Bipolar Disorder, Healthy Minds Canada

Functional Anxiety

This post first appeared on Healthy Minds Canada’s website:


If dysthymia is persistent mild depression, is there a clinical term for persistent mild anxiety?

There should be.

I’ve been feeling a chronic, mild state of anxiety for so long. I’m going to call it functional anxiety.

I have established a “baseline” anxiety and “baseline” depression level. I hate that they are both there daily, but I do have days that are better than others, my so-called “functional days”.

I find that the symptoms of both anxiety and depression are challenging to deal with but for different reasons. The symptoms of depression are easier to deal with when I am in public/at work. I find anxiety is a bit trickier because of the physical symptoms that come with being anxious like becoming overheated, becoming flushed, difficulty breathing etc.

I have mentioned before that I have become so good at hiding my anxiety (or moods) that the people closest to me miss it sometimes, or I even fool myself. I unintentionally became an actress of sorts.

This quote from an article on The Mighty, “A Day in the Life of a Girl With Anxiety“, is a perfect example:

I’m sure anyone who lives with anxiety can agree with me when I say hiding anxiety may be one of the greatest talents people with anxiety have. There are few people who can see through me, see past the walls I have put up and see the pain I’m hiding from the rest of the world.

It’s so true though, there really are few people who can see through the facade, and sometimes no one realizes a facade has been put up at all. No one notices at work, that’s for sure. This is not necessarily a bad thing. I sit in a semi-isolated area, so it is quiet a good deal of the time, and I am not forced to talk to people.

Another great quote from that article is:

You see, the thing about anxiety is that it is internal. I get to decide what you see me struggling with, and I typically choose to keep my struggles buried deep inside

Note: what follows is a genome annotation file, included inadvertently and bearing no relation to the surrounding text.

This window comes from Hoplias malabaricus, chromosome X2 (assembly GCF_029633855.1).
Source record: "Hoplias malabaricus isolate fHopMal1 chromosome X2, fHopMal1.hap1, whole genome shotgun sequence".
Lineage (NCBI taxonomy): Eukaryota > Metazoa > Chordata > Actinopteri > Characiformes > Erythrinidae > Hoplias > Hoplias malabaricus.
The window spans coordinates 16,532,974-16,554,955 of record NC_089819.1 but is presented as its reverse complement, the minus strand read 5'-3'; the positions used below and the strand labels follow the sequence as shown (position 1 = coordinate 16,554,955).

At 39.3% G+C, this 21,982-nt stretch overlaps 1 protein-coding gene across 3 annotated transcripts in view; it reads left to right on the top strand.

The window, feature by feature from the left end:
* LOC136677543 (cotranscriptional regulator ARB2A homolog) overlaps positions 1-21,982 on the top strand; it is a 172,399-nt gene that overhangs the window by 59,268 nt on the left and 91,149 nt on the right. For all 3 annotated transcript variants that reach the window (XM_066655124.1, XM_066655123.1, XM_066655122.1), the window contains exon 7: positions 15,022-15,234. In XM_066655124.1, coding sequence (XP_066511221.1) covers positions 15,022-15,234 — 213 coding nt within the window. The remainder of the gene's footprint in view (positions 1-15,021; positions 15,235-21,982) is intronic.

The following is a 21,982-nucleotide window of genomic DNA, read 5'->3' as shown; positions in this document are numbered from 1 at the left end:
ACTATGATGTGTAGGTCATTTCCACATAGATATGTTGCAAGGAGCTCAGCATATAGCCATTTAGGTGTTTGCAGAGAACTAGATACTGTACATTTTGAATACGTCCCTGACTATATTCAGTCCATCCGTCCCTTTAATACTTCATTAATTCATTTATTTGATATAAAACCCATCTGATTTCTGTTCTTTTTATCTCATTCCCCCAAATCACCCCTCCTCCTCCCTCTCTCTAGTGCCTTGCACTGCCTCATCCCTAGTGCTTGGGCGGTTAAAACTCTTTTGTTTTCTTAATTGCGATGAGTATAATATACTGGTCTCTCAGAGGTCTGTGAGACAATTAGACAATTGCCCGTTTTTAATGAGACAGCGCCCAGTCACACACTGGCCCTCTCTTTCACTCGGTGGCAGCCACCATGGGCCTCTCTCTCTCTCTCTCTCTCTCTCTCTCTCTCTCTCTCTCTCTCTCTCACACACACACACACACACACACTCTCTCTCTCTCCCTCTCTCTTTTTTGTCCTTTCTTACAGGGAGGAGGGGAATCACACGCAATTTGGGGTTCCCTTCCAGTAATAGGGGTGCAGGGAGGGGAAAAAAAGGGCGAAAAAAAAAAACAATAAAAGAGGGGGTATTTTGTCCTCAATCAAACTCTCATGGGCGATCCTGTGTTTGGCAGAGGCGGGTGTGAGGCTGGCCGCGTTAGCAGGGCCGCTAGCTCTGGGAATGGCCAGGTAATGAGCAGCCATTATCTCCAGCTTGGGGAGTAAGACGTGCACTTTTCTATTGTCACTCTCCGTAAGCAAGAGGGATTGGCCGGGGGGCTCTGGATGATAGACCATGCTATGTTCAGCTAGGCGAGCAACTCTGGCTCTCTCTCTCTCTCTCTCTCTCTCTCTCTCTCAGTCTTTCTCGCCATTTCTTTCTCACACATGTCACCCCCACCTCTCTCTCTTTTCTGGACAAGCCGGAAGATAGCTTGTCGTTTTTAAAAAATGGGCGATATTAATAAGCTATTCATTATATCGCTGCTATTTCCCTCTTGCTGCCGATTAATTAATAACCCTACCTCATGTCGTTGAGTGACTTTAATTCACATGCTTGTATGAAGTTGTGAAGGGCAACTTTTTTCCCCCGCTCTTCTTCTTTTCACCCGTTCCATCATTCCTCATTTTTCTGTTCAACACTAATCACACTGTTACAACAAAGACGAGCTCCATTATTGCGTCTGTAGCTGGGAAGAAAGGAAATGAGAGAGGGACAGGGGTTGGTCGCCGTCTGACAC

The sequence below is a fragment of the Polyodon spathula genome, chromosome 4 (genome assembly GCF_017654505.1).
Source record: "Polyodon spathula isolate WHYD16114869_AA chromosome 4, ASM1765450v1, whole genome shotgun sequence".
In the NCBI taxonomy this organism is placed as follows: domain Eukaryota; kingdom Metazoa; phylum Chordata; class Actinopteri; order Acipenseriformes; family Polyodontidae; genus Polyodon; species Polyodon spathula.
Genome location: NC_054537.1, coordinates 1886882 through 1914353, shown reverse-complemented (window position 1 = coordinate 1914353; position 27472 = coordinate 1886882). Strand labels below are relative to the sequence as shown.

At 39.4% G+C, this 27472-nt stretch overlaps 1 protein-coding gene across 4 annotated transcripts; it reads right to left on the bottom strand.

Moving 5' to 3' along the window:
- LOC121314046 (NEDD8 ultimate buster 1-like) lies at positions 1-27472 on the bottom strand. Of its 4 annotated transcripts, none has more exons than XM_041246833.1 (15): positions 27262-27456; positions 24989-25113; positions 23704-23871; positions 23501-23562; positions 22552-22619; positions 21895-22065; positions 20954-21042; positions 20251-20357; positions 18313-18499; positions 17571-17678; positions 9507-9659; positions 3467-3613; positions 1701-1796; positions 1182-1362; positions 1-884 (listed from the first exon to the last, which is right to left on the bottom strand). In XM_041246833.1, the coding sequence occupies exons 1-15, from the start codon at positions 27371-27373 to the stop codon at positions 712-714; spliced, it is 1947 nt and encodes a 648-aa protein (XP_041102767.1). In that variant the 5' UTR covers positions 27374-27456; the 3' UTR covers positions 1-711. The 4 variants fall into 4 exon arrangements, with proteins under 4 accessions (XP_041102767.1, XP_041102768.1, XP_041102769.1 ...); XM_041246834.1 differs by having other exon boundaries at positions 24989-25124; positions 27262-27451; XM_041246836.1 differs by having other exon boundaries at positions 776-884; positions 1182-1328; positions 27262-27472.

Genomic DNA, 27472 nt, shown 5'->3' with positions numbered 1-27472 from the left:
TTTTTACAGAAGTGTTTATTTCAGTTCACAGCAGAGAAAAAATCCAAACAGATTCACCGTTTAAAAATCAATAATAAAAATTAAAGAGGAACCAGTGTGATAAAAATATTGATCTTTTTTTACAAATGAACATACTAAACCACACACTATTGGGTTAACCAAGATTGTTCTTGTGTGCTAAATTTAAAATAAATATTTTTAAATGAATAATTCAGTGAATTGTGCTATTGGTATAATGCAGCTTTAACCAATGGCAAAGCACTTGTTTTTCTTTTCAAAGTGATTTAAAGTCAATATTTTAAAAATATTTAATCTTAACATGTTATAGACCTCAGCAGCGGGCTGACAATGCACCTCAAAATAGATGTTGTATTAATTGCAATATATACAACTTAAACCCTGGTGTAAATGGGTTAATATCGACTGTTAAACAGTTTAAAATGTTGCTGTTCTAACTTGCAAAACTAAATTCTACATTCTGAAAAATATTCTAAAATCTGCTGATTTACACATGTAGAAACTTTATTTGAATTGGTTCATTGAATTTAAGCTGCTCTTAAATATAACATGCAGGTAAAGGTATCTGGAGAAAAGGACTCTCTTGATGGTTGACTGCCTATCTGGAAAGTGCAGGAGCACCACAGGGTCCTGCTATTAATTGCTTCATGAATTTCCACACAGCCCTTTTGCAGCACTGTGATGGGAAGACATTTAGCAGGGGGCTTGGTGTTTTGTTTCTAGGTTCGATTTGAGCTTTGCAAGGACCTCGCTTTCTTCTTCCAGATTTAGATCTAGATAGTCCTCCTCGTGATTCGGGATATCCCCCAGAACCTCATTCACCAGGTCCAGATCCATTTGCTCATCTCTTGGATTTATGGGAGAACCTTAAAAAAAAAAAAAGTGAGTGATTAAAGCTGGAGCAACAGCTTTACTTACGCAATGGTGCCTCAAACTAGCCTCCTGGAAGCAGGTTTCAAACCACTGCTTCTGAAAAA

A day in the life of a girl with anxiety looks just like a day in the life of a girl without it.

So functional anxiety is what it is. A functioning form of anxiety. I can work with it. I can go places with it. I can attempt to socialize with it. I don’t require daily doses of Ativan or Rivotril (Clonazepam). Breathing exercises and counting exercises are enough…when I am functionally anxious.

Speaking of enough, it is also important to remind yourself that you are enough. Try to be nice to yourself, and don’t beat yourself up for the bad days. Here is a helpful article I found about self-love and how to implement some self-love practices if you’re interested. I like the happiness jar idea.

There are other suggestions aside from gratitude journals, don’t worry! Sometimes the idea of “adding” anything else to your routine can seem overwhelming, but perhaps you can find something small or that’s easy to implement to show yourself that you do care about yourself, without creating additional anxiety or stress. Lately, for me, I have been colouring in adult colouring books when I have time and to make myself relax, having found really great ones with intricate designs that keep my mind distracted. I am also trying to read when I have a few spare minutes/before bed if I can stay awake because I get lost in books.

C.S. Lewis once wrote, “We read to know we are not alone”. I’ve always loved books. Books have been there for me through all my ups and downs and can be comforting.

It comes down to the power of words. Think of how words can be used to comfort…Positive words, phrases, quotes, mantras…We read books, articles and blogs to relate to each other and to know we are not alone, right? For one reason or another, several series of letters strung together in a certain order has the ability to bring hope and remind us of the light at the end of the tunnel or that tomorrow is a new day.

Bipolar Disorder, Healthy Minds Canada

Talking About Bell Let’s Talk

This post first appeared on Healthy Minds Canada’s website:


When you feel “different”, and have difficulty “fitting in”, attending social events where you know few people is difficult. You hate being left alone even for a moment, because you are unable to start a simple conversation with another person. With depression and anxiety, socializing is difficult in general, because you don’t know what to say or how to start a conversation without worrying that you sound awkward or stupid. But, when you realize you are in the company of someone you have something in common with or you are able to find common ground, you feel less alone and awkward.

Reading about someone who experiences what you experience also lessens that feeling of loneliness.

One of the first things I did to help myself after my diagnosis was gather information so I could understand myself better. Psychology books, biographies, magazines…and one of the books I bought was “Wishful Drinking” by Carrie Fisher.